Biblical Piety, Part 3.1: Scripture

Part 2 of this series.

Biblical piety lives in the Word.

As noted in the previous section, piety begins and ends in knowledge. However, knowledge is not an empty concept, as if one could know something without content. Knowledge deals in particulars, even if knowledge is never complete.

The fountain and source of the knowledge of God is what He has said about Himself. Absolutely nothing else can say the same. We do not know God fully through His self-revelation in His creation. It is not because this revelation is imperfect; indeed, Paul says that it is perfect (Romans 1:19). Rather, sinful suppress the truth in unrighteousness (Romans 1:18). Creation declares clearly and perfectly that the Lord is the Creator, but men do not honor Him as their Creator. This self-revelation therefore leaves them without an excuse in the day of judgment. It is not imperfect, though it is incomplete, because it does not speak of Christ. The two ideas are not synonymous.

We do not know God through any kind of private revelation. We are called to test the spirits “to see whether they are from God, for many false prophets have gone out into the world” (1 John 4:1). A prophet whose word does not prove to be true is not from God, no matter how impressive it seems (Deuteronomy 18:22). Should a revelation pass the test, it is only repeating what has already been said in the Scriptures. If it does not pass, it is not from God. If it refuses to be tested, it shows itself by its fruits (Luke 6:46). These things have not been done in a corner (Acts 26:26). “Or was it from you that the word of God came? Or are you the only ones it has reached” (1 Corinthians 14:36)?

We also do not know God through any writing other than the Holy Scriptures. This is true of any writing which claims to say something about God. There is no other Gospel than the one delivered through the prophets and the apostles (Galatians 1:6-9). There is salvation in no one other than Jesus Christ (Acts 4:12; John 14:6). Such writings must be tested against the Scriptures, and anything which must be tested is no authority.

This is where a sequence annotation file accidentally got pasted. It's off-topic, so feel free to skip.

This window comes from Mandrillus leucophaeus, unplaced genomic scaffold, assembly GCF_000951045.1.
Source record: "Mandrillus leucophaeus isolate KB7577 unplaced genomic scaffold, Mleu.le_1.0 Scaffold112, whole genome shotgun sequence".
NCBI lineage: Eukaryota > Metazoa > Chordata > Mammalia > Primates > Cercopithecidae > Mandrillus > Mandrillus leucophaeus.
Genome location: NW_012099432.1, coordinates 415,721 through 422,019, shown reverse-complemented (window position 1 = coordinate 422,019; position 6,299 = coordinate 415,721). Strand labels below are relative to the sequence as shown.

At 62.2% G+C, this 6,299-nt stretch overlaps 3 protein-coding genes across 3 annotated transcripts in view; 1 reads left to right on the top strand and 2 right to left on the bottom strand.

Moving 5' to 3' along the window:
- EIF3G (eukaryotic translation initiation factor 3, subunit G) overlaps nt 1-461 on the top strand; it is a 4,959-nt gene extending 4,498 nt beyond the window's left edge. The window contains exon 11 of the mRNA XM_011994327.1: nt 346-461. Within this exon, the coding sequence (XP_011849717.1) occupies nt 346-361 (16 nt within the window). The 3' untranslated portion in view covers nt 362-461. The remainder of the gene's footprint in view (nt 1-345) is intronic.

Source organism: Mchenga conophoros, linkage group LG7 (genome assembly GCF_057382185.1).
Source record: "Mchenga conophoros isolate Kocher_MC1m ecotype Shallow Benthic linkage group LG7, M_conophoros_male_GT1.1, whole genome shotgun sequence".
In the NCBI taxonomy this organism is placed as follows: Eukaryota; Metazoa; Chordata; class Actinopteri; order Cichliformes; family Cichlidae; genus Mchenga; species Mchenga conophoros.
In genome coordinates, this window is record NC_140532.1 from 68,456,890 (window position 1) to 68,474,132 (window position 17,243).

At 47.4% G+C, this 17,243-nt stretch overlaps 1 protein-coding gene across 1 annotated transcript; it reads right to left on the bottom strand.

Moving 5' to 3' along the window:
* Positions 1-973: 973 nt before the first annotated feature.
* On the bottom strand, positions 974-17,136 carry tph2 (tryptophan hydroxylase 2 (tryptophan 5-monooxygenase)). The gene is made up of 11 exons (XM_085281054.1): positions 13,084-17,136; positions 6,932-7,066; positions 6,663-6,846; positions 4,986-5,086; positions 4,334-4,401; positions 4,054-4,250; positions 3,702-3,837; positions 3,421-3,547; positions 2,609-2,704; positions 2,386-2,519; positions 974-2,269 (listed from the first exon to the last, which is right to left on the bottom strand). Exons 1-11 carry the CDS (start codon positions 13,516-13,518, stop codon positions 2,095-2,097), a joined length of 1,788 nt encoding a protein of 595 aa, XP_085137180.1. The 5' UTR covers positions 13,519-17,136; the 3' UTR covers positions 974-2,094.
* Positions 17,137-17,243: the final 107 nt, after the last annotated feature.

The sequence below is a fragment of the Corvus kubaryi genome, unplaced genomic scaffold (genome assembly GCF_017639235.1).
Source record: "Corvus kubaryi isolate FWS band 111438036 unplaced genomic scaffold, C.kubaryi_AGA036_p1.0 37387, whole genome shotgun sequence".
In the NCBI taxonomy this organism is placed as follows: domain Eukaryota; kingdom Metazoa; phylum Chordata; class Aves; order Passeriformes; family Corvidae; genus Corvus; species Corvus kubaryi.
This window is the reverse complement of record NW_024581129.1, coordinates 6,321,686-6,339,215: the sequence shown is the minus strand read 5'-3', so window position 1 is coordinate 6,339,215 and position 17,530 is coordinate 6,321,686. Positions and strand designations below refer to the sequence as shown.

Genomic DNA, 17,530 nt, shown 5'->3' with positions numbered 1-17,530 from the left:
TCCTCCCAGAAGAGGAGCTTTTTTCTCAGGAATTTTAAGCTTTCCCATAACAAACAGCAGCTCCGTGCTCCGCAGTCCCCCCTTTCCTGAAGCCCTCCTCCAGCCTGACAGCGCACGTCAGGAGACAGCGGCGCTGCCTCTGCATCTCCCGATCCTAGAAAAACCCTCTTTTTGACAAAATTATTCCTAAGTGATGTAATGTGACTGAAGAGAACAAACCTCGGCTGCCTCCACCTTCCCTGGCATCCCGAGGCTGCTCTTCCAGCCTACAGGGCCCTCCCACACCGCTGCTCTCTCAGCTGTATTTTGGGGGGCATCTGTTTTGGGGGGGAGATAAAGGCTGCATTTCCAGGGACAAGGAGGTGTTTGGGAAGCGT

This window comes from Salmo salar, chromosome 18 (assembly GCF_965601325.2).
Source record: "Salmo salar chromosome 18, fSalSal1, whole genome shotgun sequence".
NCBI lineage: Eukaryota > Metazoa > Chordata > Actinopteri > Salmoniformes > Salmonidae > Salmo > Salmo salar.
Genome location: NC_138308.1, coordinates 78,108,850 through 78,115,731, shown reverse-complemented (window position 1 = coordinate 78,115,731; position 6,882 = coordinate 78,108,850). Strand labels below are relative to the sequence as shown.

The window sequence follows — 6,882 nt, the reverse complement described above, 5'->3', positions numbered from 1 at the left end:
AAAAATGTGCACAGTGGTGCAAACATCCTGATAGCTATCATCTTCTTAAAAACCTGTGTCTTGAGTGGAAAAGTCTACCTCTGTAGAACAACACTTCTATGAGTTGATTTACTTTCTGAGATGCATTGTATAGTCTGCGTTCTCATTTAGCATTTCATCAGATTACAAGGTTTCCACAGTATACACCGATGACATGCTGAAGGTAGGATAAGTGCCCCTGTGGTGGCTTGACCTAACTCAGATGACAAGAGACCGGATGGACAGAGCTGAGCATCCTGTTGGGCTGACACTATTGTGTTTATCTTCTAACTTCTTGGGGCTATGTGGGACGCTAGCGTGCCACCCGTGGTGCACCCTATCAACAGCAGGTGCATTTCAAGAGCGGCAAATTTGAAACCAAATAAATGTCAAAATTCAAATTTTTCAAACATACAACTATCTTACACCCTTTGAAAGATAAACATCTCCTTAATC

Something worth noting, however, is that even those writings which are rooted in the Bible are not a means by which we know God. I need to clarify that so that I am not misunderstood. All human writings, no matter how venerable or orthodox, are not the Bible. They all without exception speak about the Bible. If they accomplish their task well, they will lead back to the Bible. If they fail in this respect, they will wander off into myths or draw attention to themselves. Such works about the Bible are like a sign by the road, which help us to go the way that others have gone before. It would be a strange piety indeed that spent more time looking at the sign than travelling along the road. Metaphors are imperfect, but men should listen to human authorities when they agree with the Word of God. “We must obey God rather than men” (Acts 5:29).

Therefore, we know God through what He says about Himself in His holy Word. “Your Word is a lamp to my feet and a light to my path” (Psalm 119:105). “But as for you, continue in what you have learned and have firmly believed, knowing from whom you learned it and how from childhood you have been acquainted with the sacred writings, which are able to make you wise for salvation through faith in Christ Jesus” (2 Timothy 3:14-15). “Lord, to whom shall we go? You have the words of eternal life” (John 6:68). “Man does not live by bread alone, but man lives by every word that comes from the mouth of the Lord” (Deuteronomy 8:3).

The Scriptures also form the basis for all of the other forms of piety. Preaching, for example, is a proclamation of the Word. The Sacraments of Baptism and the Lord’s Supper flow out of the Word which attaches the promises to them. Prayer, worship, and the other forms are grounded in the Word itself. Apart from the Word, there is no foundation for Biblical piety. “If you abide in My Word, you are truly my disciples” (John 8:31).

The Bible, of course, clearly identifies Jesus Christ as the Word (John 1:1-5). It is entirely possible to read the Bible and miss Jesus who is the whole point (John 5:39; 2 Corinthians 3:12-16). But one must not draw a sharp distinction between the Bible as the Word of God and Jesus as the Word of God for that reason. Such a division, however well-intentioned, tends to disparage the Bible. But how will we know about God in any other way? The Bible is the very Word of the living God to His people, the way through which we know Him. To use an metaphor, it would be strange to receive a letter from the king, only to protest that the letter is not the king himself. Would an earthly king be impressed with such an argument? But the Bible is more than a letter from a king. It is the very voice of God the Holy Spirit.

In the next article, we will focus on practical suggestions regarding the Scriptures. This will be the pattern for the other forms of piety as well.